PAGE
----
Paris. Now. Let’s go. – Don to Midge, The Hobo Code
There are as many ways to travel as there are travelers. Some people live for the next great adventure: a road trip, a weekend in Las Vegas, a vacation to Panama. Some people travel just to tell others where they’ve been. And some people cut and run.
I get on a plane, I don’t care where I’m going, I just want to see the city disappearing behind me. – Don Draper, For Those Who Think Young
Don Draper is the dictionary definition of a cut-and-runner. Cutting and running is how Dick Whitman became Don Draper, on that piece of Korean battleground. It’s a matter of survival: For Don, the only thing worse than facing the result of his deception is seeing disappointment in the faces of those who have trusted him. He reacts to his dread of both with fantasies of escape.
The day I dropped the kids off at school and I saw you in the yard, I kept wishing you could get in the car and drive away with me. – Don to Suzanne, The Gypsy and the Hobo
Don is in middle age, and this is now an old story. He does not like consequences, yet he cannot bear to be alone. He has proven capable of the solo escape — to Palm Springs in the middle of a business trip, to a roadside motel after a fight with Betty — but what he longs for is the company of a beautiful woman. One who does not know him, for whom he is not responsible:
Something happened, and I want to go, and I want you to come with me, and I don’t want to come back. – Don to Rachel Menken, Nixon vs. Kennedy
Don never met a better match than Rachel Menken. In terms of intelligence, ambition, and beauty, she was his equal; morally, she was his superior. Rachel loved who she was, even when she knew she was headed for something better. In every sense, Rachel was the one who got away.
I’m supposed to tell you you missed your flight. – Rachel to Don, Severance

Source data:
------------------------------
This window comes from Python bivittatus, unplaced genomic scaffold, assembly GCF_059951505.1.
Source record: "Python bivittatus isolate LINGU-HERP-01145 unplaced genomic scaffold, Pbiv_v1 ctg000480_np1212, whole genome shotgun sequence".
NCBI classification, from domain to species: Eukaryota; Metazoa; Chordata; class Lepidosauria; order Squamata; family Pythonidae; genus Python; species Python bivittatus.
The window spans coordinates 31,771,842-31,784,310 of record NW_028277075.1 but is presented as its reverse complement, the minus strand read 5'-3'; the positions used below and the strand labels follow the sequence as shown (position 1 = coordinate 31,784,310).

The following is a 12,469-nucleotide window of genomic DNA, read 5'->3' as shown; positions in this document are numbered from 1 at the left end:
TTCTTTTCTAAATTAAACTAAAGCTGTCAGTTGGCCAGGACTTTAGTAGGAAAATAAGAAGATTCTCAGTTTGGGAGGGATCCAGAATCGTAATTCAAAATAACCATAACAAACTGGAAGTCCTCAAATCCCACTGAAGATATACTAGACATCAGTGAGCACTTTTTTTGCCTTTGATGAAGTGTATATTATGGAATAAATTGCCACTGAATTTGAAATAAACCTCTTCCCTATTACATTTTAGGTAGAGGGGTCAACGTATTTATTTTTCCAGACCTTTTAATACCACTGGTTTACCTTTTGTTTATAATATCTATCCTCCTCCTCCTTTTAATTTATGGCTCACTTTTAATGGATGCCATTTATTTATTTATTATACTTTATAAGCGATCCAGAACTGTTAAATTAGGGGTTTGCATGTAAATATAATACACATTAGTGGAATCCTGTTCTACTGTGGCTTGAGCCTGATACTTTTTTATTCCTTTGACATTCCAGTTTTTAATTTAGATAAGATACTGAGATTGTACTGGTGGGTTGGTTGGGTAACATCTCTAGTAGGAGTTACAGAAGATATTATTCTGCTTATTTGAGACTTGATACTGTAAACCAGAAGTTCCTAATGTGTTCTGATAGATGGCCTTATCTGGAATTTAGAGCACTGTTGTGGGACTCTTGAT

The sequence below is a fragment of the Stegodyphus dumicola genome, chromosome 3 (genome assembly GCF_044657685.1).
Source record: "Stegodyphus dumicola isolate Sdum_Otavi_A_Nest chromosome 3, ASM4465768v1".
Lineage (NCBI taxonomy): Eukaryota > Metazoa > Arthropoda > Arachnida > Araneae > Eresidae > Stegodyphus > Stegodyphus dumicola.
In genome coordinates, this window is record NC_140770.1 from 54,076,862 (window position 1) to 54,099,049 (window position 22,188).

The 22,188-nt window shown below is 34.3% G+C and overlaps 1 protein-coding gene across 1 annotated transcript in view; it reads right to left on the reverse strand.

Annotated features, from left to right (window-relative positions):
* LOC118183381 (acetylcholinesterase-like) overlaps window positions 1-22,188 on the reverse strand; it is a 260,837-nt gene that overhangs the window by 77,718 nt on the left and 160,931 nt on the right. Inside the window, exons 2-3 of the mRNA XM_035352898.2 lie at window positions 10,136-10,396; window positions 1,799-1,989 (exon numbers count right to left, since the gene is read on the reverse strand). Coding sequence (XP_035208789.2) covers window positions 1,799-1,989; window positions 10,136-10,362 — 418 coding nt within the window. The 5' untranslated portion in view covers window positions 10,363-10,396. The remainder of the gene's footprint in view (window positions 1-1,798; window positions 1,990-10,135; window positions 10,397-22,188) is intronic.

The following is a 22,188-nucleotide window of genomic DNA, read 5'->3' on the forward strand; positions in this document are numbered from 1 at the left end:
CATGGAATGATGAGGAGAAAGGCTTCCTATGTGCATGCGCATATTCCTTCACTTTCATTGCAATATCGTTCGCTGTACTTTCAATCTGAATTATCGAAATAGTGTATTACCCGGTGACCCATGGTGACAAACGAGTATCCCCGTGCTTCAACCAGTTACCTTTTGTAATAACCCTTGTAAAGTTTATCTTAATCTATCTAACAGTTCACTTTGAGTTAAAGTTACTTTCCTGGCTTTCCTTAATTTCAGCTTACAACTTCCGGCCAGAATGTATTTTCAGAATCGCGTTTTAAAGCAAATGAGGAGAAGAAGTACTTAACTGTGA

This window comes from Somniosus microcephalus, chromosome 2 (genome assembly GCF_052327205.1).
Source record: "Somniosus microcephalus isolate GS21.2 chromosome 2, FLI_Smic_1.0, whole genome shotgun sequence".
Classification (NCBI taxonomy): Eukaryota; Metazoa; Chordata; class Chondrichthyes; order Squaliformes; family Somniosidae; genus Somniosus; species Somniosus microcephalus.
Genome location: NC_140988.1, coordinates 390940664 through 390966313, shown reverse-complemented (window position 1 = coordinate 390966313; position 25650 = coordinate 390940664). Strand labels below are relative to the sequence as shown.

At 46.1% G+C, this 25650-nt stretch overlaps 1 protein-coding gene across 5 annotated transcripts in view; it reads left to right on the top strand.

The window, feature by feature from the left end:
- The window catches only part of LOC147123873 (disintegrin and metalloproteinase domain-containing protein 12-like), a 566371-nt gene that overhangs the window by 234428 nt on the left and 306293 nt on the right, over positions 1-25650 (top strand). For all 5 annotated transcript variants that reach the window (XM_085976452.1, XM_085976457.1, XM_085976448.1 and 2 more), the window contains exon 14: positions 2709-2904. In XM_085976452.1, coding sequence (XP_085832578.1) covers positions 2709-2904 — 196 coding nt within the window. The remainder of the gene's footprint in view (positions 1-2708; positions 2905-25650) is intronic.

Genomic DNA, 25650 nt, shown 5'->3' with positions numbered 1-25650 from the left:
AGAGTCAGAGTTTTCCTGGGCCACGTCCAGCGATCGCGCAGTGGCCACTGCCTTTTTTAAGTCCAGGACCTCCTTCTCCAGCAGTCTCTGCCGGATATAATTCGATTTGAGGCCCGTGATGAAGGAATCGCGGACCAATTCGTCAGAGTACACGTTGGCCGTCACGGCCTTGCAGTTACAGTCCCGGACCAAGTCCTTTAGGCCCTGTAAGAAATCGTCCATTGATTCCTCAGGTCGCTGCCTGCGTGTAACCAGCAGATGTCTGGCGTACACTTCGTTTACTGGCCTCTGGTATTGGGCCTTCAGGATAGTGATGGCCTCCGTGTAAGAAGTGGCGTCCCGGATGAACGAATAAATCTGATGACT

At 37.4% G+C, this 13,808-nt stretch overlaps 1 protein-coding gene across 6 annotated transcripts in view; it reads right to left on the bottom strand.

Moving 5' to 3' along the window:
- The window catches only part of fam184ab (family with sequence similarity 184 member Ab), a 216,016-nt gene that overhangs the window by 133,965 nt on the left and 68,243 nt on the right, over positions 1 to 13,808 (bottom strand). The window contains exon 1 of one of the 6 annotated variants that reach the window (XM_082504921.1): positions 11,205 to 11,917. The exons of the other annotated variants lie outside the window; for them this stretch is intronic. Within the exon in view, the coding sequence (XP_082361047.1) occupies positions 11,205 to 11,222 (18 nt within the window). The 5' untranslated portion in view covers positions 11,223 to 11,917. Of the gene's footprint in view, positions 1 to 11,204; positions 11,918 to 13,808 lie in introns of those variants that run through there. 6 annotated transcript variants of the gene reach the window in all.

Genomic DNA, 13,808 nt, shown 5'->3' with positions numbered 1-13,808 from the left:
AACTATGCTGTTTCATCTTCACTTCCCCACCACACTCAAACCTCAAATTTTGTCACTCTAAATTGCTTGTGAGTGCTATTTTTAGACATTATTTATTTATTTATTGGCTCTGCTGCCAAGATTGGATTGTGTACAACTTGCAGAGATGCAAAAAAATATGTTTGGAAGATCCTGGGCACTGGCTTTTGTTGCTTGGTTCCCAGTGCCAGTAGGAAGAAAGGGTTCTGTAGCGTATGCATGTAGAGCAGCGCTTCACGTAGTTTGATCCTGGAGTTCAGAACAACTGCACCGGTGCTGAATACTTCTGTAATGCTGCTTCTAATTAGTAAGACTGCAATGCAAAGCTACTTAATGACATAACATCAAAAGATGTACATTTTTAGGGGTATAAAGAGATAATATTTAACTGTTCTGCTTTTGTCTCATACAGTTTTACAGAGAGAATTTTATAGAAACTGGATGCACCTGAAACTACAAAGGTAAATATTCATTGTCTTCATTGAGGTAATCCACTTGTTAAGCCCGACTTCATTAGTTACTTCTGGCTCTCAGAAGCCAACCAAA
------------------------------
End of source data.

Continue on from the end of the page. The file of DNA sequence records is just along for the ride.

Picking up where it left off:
Peggy Olson is something different. She doesn’t share Don’s fractured pursuit of oblivion, but she doesn’t have Rachel’s integrity either. For whatever reason, Peggy is never really happy in the moment. Nor does she seem to recognize that something better might be on the horizon.
I’ve never even been on a plane. – Peggy to Pete, The Inheritance
So it’s a surprise when Peggy pulls a Don Draper on a first date:
Let’s go to Paris. Right now. – Peggy to Stevie, Severance
This is a side of Peggy that only emerges when she’s under the influence. When she drinks or gets high, Peggy sometimes wakes up into her own delightful present — and enjoys being there.
The thing is, I have a job. I have my own office, with my name on the door. And I have a secretary: that’s you. And I am not scared of any of this. – Peggy, My Old Kentucky Home
I wish Peggy actually would go to Paris — to bed, even! — with
Brian Krakow Stevie. Stevie might not be her soulmate, but who cares? Peggy is an independent woman of means, every bit as capable of furnishing her own present and future as Rachel Menken was. She can afford a companion ticket.
I had too much wine and I totally embarrassed myself. It’s nothing a couple of aspirin won’t fix. – Peggy, Severance
Peggy Olson’s life is not the painted desert Don’s has become. What stands before her — in the work she’s building with Joan, in the men who report to her, and yes, in Stevie — is no mirage. She could make a joyful life from these things. She could choose to love that life, and take vacations from it, and come home to it when she misses it. If she wants to, Peggy can fly.
I wish she finally would.